The Nexus of Pop-Culture Fandom

Quick Takes: Bollywood’s Outsourced

Written by: Sherryn Daniel, Special to CC2K

ImageBollywood, in some form, has been making splashes across Hollywood ever since Slumdog Millionaire raked in several Oscars and Golden Globe trophies. However Slumdog Millionaire is not a pure Bollywood film, neither is Outsourced, a flick that came out in 2007,  about a man who lost his managing position at a Seattle Call center due to outsourcing to India. Employees in the call center’s new location would be making pennies on the dollar (2 American cents per rupee) and to add salt to Todd Anderson’s (Josh Hamilton) injury, he was sent to Mumbai to train his replacement.


While wading through the busy streets, Todd rides in three wheeled bikes, eats questionable shaved ice and overtips the older women by the airport. After getting lost, he was greeted by his replacement Puro N. Virajnarianan (Asif Basra) who referred to him as “Mr. Toad” throughout the movie. Forty- something year old Puro offers his home to Todd so he would receive better hospitality, but instead is overstuffed with food, and his forced to use his right hand ( Toilet paper went MIA) when using the bathroom.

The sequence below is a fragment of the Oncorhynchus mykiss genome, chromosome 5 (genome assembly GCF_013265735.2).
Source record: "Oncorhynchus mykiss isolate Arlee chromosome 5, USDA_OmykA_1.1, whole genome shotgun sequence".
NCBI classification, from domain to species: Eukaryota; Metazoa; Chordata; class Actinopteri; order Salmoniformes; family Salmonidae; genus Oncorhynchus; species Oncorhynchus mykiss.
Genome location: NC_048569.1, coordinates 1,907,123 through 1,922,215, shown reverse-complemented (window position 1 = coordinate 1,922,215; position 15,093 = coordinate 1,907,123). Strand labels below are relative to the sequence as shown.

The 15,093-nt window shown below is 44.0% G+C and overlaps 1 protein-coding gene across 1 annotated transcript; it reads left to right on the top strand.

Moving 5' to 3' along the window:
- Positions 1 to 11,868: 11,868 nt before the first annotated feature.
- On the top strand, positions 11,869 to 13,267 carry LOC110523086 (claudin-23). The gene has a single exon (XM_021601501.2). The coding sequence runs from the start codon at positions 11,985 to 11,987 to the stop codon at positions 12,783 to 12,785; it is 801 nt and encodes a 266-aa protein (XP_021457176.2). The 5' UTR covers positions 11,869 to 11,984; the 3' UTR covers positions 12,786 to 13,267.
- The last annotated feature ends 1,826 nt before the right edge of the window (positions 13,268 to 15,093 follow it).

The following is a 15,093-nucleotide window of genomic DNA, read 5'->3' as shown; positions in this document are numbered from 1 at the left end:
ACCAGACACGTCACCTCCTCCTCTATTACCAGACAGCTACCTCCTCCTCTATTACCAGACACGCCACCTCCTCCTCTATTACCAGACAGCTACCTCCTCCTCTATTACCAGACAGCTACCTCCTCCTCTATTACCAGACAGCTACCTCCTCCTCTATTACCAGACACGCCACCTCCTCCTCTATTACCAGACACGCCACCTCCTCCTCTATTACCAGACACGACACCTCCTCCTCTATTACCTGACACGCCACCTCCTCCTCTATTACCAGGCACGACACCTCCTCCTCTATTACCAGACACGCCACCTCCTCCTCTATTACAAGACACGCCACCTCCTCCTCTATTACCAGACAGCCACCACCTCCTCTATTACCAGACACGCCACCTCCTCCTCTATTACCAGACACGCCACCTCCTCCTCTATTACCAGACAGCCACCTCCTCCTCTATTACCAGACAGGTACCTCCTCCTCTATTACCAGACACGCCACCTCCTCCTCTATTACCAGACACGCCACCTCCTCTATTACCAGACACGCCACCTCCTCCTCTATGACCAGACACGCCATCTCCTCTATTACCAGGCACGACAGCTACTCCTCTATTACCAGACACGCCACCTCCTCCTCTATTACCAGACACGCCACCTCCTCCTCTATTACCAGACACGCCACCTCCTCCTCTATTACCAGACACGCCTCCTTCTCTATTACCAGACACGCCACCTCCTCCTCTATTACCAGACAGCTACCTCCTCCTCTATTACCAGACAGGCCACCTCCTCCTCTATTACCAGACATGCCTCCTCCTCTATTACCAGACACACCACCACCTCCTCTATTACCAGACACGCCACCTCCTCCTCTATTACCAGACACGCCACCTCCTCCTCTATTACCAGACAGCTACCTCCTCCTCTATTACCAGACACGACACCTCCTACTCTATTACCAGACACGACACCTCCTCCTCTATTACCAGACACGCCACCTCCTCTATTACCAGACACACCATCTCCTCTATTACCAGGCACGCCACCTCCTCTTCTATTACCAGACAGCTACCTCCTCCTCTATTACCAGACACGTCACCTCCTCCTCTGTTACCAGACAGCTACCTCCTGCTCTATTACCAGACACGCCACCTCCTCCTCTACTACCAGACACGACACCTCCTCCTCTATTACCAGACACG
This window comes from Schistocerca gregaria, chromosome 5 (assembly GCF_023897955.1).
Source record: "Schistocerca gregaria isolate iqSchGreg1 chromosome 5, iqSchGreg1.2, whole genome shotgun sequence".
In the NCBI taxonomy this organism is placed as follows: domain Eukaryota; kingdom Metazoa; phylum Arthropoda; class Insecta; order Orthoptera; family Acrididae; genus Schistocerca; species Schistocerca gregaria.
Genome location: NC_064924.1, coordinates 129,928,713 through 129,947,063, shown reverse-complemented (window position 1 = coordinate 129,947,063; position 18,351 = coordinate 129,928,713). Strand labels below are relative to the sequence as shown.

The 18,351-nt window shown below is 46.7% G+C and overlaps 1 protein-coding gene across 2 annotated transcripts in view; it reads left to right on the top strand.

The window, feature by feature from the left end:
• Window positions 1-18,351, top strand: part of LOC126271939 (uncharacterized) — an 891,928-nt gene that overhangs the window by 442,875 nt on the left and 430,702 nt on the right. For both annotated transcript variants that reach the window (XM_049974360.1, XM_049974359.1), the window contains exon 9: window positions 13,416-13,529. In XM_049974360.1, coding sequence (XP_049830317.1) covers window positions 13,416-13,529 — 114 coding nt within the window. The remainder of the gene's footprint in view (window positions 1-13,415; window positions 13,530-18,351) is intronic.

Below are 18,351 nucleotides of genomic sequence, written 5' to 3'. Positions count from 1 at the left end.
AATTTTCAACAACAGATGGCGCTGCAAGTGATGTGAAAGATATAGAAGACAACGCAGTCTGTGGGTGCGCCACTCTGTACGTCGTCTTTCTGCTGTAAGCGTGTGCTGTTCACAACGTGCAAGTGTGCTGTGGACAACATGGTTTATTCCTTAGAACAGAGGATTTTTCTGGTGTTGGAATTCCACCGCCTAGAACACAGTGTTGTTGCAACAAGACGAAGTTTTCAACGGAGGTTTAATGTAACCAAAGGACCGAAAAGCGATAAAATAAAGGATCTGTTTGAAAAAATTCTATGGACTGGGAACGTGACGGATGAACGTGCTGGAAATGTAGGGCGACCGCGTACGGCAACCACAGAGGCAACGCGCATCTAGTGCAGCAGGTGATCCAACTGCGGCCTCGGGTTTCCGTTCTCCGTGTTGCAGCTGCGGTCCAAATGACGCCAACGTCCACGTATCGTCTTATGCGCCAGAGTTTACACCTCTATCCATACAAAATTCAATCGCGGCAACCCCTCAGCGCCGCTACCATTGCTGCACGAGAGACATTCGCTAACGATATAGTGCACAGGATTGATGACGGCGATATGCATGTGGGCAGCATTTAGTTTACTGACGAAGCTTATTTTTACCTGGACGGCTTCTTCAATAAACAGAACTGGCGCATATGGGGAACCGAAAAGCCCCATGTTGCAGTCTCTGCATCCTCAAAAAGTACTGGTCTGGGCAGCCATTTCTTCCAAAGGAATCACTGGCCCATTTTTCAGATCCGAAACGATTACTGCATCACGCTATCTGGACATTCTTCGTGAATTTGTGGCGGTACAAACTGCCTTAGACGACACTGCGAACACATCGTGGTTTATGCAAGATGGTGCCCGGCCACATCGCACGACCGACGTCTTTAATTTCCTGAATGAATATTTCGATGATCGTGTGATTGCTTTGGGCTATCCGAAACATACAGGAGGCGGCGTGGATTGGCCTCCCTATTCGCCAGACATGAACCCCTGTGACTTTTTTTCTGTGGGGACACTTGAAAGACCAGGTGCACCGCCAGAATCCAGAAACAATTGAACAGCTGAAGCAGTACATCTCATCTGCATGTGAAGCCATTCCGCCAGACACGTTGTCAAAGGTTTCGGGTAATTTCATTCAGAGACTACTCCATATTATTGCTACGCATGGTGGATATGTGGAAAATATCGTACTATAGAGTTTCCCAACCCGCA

All in all, Todd wasn’t feeling India’s culture so he tried to fight back eating veggie burgers, interacting with pick-pocketing children and especially with putting aside his western beliefs to appreciate the statues, foods and colors from Hindu culture. He later meets a man from “MacDonnells” (India’s version of McDonalds) who was in the same position as him, but advises him to accept the culture and to night fight it. The advice later sunk in as he immerses himself into Holi (A hindu holiday that has people throw color powders at each other) and accepted the idiosyncratic nature of his co-workers at his cramped, cement blocked call center.

Of course, he falls in love with his best employee Asha (Ayesha Dharker) whose brash nature and quick wit assisted in him learning the Indian culture. Outsourced is a social comedy with a romantic twist that divulges westerners in the difficulties of assimilating into another culture and about the hardships of having your job outsourced. Sad to say there weren’t any colorful dance sequences like in any traditional Bollywood film but it does have the typical love story, family problems (Asha has an arranged marriage) and beautiful imagery that is carbon copied from every B-wood flick.

Author: Sherryn Daniel, Special to CC2K

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